This as word comes that Justice Ruth Bader Ginsburg has lost her battle with cancer.
It was just on Thursday, Ginsburg was honored with this year's Liberty Medal at The National Constitution Center in Philadelphia.
For more than 27 years, she served on the Supreme Court.
She made an impact on so many, including Katherine Kane, who is a student at Villanova University.
"Her entire life, people were just always putting her down and she just kinda blocked them out and just kept doing her thing," said Kane. "And it shows that's what women should do."
Denver Miller of Old City said, "She's been a solid contributor and a solid piece of our country."
Lynne Abraham, Philadelphia's first female District Attorney says Justice Ginsburg made her career possible.
"She not only blazed the trail, she wrote the map," said Abraham. "I was very distressed that before her body probably reached the funeral home, those loathsome politicians in Washington were already talking about her replacement."
But those Actions News spoke with wonder how she'll be replaced on the court.
Some say Ginsburg's replacement should be made after the election.
"Obama wasn't able to get his nomination, and we're wondering if the hypocrisy will happen and the Senate will actually pass a justice before this election," said Jessie Bricker of New York City.
Others say it shouldn't get political.
Friday, senate majority Mitch McConnell released a statement, saying the nation will mourn Ginsburg's loss.
McConnell also stated President Trump's nominee will receive a vote on the floor of the United States Senate.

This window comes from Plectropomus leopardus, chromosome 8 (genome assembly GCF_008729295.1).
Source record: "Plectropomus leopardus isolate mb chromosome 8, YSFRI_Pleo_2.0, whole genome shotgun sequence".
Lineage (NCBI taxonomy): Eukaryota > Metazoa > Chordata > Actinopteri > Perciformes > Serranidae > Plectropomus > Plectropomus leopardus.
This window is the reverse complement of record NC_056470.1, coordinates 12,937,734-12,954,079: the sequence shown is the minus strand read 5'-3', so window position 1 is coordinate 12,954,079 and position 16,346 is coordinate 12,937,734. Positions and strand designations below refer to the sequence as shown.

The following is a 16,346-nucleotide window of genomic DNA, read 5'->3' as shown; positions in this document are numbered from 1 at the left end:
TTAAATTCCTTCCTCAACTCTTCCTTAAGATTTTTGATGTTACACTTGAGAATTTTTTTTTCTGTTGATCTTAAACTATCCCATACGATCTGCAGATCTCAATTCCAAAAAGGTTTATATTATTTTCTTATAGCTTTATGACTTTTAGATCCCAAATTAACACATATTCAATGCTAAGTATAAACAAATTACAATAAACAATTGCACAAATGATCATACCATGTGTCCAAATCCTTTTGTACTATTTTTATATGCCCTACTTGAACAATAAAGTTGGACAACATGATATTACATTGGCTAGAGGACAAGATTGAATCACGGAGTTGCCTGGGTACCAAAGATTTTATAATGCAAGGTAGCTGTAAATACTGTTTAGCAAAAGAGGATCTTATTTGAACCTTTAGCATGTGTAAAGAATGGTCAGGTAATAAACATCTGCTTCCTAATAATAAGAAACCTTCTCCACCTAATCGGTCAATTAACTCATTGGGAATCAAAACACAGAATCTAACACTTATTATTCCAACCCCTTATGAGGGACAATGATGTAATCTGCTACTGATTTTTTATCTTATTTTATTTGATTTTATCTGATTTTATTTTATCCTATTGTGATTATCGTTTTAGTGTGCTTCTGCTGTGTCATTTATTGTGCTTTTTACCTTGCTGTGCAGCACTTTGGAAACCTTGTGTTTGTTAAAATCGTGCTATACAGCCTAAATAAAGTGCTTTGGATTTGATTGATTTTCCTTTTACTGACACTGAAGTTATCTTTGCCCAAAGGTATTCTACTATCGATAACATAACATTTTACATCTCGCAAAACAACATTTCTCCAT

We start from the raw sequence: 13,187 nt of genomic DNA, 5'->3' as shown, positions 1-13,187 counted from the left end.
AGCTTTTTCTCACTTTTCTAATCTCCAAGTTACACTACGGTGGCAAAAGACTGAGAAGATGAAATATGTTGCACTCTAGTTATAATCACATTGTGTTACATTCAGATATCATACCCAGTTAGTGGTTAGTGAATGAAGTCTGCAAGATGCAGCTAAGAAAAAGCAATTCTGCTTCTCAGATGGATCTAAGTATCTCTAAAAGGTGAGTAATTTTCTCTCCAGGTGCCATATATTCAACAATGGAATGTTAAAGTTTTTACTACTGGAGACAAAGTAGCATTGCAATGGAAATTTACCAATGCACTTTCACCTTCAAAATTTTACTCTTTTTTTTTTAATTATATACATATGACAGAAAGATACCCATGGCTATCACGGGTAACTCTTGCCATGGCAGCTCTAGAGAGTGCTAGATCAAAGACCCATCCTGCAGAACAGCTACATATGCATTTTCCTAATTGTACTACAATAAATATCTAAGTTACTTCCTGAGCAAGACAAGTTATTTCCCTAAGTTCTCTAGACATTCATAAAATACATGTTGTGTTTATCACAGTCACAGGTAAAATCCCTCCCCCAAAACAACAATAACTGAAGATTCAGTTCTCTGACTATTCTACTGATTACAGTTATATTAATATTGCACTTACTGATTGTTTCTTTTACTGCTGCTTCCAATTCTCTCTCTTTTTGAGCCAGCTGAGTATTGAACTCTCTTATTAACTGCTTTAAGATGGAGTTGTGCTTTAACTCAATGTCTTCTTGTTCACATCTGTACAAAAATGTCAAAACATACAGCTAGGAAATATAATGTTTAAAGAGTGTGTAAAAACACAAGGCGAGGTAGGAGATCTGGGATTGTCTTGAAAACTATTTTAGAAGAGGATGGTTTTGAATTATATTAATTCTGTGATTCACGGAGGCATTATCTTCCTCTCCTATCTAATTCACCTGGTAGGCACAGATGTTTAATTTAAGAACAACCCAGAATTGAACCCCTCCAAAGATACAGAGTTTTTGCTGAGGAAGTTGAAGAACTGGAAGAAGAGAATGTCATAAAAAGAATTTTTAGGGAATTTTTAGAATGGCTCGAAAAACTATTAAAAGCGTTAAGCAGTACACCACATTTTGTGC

Following Justice Ginsburg's death, President Trump tweeted Saturday "We have this obligation, without delay, to fill her vacant seat."
Former Pennsylvania Governor Ed Rendell shared his thoughts in response to Republicans saying they will fill the seat before the election.
"You're a complete hypocrite, you're a liar, you lied to your constituents saying they will fill the seat before the election," he said.
Rendall says that goes against what the party said before the 2016 election when there was a Supreme Court seat to fill.
"They would be directly contradicting what they said four years ago when President Obama appointed Merrick Garland," Rendell added.
"A replacement before the election could set in motion a chain reaction of retaliation over the court, that could destroy its legitimacy for generations," said Jeffrey Rosen, the CEO of the National Constitution Center. "Which was the last thing she would have wanted."
Rosen was a close friend of Justice Ginsburg.
With the help of the National Constitution Center, he honored her Thursday with the Liberty Medal and a 48-minute video with tributes from her friends and family.
Justice Ginsburg's response is her last known public statement.
"I think what would RBG do? And I try to focus, tune in, and get back to work," said Rosen.